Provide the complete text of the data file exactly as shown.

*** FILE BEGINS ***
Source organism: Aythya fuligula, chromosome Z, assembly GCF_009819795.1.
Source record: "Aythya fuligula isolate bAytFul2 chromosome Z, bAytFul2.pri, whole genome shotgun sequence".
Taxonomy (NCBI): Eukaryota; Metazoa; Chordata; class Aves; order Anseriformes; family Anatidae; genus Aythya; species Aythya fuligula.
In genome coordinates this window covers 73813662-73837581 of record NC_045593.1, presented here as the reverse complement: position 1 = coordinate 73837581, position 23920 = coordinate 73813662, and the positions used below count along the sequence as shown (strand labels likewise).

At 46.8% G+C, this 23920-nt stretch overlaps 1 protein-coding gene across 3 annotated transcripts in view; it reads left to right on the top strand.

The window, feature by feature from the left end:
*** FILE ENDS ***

Source organism: Aythya fuligula, chromosome Z, assembly GCF_009819795.1.
Source record: "Aythya fuligula isolate bAytFul2 chromosome Z, bAytFul2.pri, whole genome shotgun sequence".
Taxonomy (NCBI): Eukaryota; Metazoa; Chordata; class Aves; order Anseriformes; family Anatidae; genus Aythya; species Aythya fuligula.
In genome coordinates this window covers 73813662-73837581 of record NC_045593.1, presented here as the reverse complement: position 1 = coordinate 73837581, position 23920 = coordinate 73813662, and the positions used below count along the sequence as shown (strand labels likewise).

At 46.8% G+C, this 23920-nt stretch overlaps 1 protein-coding gene across 3 annotated transcripts in view; it reads left to right on the top strand.

The window, feature by feature from the left end: